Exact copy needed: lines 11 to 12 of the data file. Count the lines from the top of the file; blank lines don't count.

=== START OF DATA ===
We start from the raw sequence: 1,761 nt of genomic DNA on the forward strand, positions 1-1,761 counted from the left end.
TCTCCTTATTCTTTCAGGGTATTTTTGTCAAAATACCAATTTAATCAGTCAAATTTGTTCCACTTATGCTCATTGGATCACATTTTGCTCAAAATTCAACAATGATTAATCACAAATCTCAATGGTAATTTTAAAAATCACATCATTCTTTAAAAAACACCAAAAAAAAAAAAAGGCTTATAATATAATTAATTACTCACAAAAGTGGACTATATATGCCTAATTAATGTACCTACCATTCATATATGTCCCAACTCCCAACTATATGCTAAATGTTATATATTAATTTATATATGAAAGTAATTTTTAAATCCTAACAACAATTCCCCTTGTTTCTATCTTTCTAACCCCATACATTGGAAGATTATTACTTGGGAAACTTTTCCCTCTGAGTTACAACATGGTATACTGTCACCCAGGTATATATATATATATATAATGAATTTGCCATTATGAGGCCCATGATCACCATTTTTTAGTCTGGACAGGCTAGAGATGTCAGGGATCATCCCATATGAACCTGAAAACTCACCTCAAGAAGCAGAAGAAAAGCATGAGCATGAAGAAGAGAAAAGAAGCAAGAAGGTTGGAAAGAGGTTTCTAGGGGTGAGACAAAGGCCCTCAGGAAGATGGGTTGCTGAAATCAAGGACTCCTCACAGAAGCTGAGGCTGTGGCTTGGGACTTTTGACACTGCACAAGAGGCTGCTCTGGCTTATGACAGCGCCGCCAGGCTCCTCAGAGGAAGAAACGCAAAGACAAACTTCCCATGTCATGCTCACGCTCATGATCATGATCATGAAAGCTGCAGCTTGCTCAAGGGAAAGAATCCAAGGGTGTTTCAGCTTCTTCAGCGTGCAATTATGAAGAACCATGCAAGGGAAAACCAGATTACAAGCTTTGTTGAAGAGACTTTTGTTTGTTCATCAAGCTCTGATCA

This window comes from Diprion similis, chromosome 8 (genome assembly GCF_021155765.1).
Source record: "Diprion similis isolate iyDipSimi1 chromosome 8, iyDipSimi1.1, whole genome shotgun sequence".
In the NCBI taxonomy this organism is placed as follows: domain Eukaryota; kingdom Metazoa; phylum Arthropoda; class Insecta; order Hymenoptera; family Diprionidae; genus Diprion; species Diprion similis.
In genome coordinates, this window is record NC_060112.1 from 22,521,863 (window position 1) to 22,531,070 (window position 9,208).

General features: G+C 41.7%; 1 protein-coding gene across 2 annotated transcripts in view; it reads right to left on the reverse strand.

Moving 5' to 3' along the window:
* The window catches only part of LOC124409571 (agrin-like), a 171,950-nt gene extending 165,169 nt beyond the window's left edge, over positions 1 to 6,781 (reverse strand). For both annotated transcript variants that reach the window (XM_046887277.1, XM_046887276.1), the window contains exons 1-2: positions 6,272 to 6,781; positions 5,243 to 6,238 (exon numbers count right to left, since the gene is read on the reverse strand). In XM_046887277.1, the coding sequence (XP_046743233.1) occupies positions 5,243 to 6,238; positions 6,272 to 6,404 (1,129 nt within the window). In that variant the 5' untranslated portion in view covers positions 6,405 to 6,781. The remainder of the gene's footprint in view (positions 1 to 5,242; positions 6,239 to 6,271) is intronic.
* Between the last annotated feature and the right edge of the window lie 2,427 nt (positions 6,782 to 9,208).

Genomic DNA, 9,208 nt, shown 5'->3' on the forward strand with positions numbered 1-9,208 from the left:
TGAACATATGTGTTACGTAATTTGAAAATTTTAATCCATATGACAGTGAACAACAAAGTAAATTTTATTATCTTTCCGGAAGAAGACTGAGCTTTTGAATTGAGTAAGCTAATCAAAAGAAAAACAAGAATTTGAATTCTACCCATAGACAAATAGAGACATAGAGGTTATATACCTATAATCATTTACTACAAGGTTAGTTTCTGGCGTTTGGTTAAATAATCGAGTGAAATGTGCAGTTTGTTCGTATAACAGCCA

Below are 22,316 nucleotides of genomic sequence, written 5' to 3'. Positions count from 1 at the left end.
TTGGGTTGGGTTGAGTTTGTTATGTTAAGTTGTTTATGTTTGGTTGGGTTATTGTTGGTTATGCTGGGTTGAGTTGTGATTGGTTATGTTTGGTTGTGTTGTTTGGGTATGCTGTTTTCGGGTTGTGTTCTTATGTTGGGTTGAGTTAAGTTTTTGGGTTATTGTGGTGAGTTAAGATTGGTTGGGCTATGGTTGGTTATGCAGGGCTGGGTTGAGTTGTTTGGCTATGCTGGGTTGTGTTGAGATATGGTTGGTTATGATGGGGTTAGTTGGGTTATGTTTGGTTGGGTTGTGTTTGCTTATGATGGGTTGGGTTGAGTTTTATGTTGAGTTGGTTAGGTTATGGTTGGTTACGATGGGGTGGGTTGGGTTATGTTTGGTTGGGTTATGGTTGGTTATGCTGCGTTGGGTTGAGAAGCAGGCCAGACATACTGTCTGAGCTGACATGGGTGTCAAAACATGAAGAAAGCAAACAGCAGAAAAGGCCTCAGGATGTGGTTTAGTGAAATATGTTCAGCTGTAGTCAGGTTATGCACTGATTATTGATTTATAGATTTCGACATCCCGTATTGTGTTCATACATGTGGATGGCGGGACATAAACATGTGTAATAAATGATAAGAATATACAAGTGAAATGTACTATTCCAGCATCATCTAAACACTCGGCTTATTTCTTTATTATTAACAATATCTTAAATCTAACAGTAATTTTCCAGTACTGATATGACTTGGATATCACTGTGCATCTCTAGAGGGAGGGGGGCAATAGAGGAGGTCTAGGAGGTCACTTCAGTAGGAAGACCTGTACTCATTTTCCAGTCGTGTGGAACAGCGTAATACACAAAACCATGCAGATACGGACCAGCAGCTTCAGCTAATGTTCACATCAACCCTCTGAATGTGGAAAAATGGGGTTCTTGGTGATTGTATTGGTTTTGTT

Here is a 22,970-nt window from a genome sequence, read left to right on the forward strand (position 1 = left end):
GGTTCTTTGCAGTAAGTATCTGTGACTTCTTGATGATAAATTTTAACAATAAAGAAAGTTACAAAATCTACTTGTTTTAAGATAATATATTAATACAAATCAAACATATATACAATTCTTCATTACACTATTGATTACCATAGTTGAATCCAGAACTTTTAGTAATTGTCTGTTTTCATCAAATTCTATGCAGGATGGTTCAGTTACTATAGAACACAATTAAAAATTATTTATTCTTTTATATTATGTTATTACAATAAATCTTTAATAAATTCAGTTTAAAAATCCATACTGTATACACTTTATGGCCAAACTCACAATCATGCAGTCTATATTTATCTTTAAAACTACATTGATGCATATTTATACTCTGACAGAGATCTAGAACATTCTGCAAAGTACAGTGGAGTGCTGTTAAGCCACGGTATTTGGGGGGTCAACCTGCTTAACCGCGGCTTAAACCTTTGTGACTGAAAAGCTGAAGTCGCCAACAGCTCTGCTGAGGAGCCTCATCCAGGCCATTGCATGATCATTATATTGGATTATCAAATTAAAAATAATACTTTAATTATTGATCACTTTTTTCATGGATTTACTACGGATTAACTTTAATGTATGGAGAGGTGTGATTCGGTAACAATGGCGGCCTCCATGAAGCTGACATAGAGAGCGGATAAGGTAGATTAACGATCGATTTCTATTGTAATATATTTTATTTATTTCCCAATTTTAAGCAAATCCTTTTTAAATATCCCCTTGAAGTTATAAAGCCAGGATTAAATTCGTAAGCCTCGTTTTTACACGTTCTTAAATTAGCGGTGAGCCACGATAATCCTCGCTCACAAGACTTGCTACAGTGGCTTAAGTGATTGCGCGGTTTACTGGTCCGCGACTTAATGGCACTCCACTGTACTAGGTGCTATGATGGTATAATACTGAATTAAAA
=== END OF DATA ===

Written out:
Genomic DNA, 9,208 nt, shown 5'->3' on the forward strand with positions numbered 1-9,208 from the left:
TGAACATATGTGTTACGTAATTTGAAAATTTTAATCCATATGACAGTGAACAACAAAGTAAATTTTATTATCTTTCCGGAAGAAGACTGAGCTTTTGAATTGAGTAAGCTAATCAAAAGAAAAACAAGAATTTGAATTCTACCCATAGACAAATAGAGACATAGAGGTTATATACCTATAATCATTTACTACAAGGTTAGTTTCTGGCGTTTGGTTAAATAATCGAGTGAAATGTGCAGTTTGTTCGTATAACAGCCA